After Corryong you hit the mountains. The Snowy Mountains. Years ago they had this thing that migrants worked on called the ‘Snowy River Mountain Scheme.’ The landscape is spectacular. It’s probably the best part of our drive. All these ghost gums everywhere. They’re called ‘ghost gums’ because the trunks are all spookily white. They are everywhere, so you get this impression of white sticking out everywhere amidst this otherwise green and black landscape. We get out and take photos but maybe there’s a dead animal around somewhere, because there’s ants over every inch of ground, and this huge flies that might be called horseflies, or march flies, that tend to stick a bit on your leg or arm and if there’s many of them they can drive you mental.

I can never get over these ghost gums. They are really beautiful. It is all steep, winding roads, and no snow anywhere of course because it is summer, and in winter there would be snow everywhere. Perisher Valley and Thredbo, after all, are pretty close by. I worry at this point about car sickness. Not me so much, although I am normally susceptible to it as well, but the kids who are quiet. But they’re quiet because we have power now and we have those magical DVD’s on again. They’re not looking outside so much, and missing all of this wonder.

As a kid we had a family holiday at Cooma. It must have been winter because we went tobogganing, and our cousins came, and it was the best holiday of the lot of them. I must have been about ten. When we enter Cooma, in my mind I’m already saying to myself that I love this place. And of course, I find it really charming. There are Santa Claus faces sitting on the rooves of millions of shops, including pubs, hardware shops, butchers, Op Shops, service stations, even McDonald’s. Christmas is past, of course, but they’ve allowed this little Santa Claus faces to linger longer because they are so charming.

Now there’s some real drama in the trip. We have trouble finding the turn off we need to head north not far past Cooma. We contemplate getting petrol, but a place near Canberra called Queanbeyan is the target, and that’s within reach. It is now mid-afternoon, getting towards late afternoon. We miss the turn off we need, and have to go back, but it’s not too bad, as we waste only fifteen minutes. However we see a sign for Braidwood, a town we know is only about 40 minutes from Bateman’s Bay. To go to Queanbeyan, near Canberra, and then down along the coast to Bateman’s Bay, will surely take a lot longer. Just to feel safe we ask a lady somewhere her thoughts, and she encourages us to take this unknown, minor road to Braidwood, 162 kilometres away. The Melway tells us it is a broken road, but the Melway wouldn’t know, it is at least twenty years old!

This road to Braidwood we have embarked upon is sealed for some of the way, but soon enough we find it becomes gravel, and then there is rutted, corrugated bits, and it starts becoming difficult to drive, and we have to slow down. We are in a Mazda, not a 4 wheel drive. Should we turn back around and then go on the sealed road to Queanbeyan? Surely we have come too far already.

The kids are oblivious to all of this. My wife and I are exchanging glances. I am driving and she is forever telling me to slow down, on these gravelly roads that sound like gristle when you drive over them. She had a scare once, way before we met, where her old car actually flipped on gravel roads.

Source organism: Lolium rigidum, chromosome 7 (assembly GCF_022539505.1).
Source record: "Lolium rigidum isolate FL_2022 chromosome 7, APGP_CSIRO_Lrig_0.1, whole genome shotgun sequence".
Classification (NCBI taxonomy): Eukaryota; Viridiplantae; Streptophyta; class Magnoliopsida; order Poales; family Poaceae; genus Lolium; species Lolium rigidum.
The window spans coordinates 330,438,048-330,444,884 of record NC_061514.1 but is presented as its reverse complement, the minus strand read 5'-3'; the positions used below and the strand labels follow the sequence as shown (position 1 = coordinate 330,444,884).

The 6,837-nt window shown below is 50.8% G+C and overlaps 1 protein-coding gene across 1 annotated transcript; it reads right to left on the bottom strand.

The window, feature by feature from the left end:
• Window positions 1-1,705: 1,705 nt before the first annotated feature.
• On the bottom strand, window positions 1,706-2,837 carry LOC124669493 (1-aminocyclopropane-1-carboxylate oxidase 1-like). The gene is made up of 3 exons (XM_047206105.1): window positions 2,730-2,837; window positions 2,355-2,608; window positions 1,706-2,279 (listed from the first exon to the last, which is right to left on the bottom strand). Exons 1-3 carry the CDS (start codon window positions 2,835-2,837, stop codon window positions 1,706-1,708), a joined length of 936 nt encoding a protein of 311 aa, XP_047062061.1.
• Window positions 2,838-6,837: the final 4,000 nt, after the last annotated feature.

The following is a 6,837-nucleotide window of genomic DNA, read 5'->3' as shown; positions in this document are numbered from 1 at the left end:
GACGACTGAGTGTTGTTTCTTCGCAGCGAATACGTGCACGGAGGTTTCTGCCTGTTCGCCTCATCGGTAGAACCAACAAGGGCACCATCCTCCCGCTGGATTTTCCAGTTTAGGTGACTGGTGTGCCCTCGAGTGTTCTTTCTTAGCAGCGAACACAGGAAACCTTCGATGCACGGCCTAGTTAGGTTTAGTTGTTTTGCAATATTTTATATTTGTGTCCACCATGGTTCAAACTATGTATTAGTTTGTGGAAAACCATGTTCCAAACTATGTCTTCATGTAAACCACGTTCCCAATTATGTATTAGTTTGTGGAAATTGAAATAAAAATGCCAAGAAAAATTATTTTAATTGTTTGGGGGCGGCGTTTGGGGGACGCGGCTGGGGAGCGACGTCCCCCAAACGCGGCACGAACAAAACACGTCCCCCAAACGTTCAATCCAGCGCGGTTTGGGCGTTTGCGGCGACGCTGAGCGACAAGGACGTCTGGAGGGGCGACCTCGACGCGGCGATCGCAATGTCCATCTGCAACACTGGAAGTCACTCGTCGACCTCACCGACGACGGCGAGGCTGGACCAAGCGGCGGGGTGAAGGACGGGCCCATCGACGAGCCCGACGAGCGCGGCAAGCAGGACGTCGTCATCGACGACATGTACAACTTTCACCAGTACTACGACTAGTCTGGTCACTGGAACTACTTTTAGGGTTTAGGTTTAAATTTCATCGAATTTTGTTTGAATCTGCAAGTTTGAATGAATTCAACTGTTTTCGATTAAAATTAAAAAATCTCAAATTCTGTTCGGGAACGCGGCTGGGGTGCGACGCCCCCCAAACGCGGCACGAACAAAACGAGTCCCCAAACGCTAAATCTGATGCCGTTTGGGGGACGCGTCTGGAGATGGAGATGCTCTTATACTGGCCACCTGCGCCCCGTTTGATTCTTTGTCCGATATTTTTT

Now the trip seems interminable. I remember the query about the tyres as we drive over this maddeningly unmade road. Then it occurs to me that we were going to get petrol at Queanbeyan, a big town. What if little Braidwood doesn’t have a service station open? Then there is the problem of night arriving with its purple legions. Dusk is settling in. There is dust all over the windscreen and there is no water to use with the windscreen wipers left. Kangaroos are bounding along at times alongside the car, threatening to become confused and hop in front of our headlights. We seem the remnants of such occurrences on the side of the road. Kangaroo skeletal parts with bits of fur still attached to bone. Petrol diminishing. And worst of all, there are no signs anywhere telling us where we are. We assume we are still on the Braidwood road, but how far have we come?


Then at last there is a sign. ‘Braidwood 62 kilometres.’ We are halfway. At least we know. The direction conundrum is settled. It’s just the petrol, and to a lesser extent, tyre situation, still abrasive in our minds. On entering the historic town of Braidwood, we see one, no, two petrol stations somewhere along the main and only drag. It is, by this time, about 8:00 PM. The petrol stations are closed, the pub looks lifeless, we don’t even see any chickens in anyone’s backyard. There are two lights on the petrol meter on the dashboard, and we have 62 kilometres to go. Soon enough another light goes off, and with 30 kilometres to go the red light warning sign comes on. Suddenly the car becomes a friend, a human being. ‘Oh, come on car, you’re doing really well, you can make it. You’ve done such a great job all day.’

There is a new, discernible sweat these last thirty kilometres- whether to go fast or go slow and use the less accelerator less- does it make any difference? We eventually we make it, probably just, the welcoming sign a bright yellow shell on the Pacific Highway, and we eventually crawl into our newest driveway at around 9:30 PM. It’s dark now, but even in the gloom the accommodation for our next week or so doesn’t look very promising.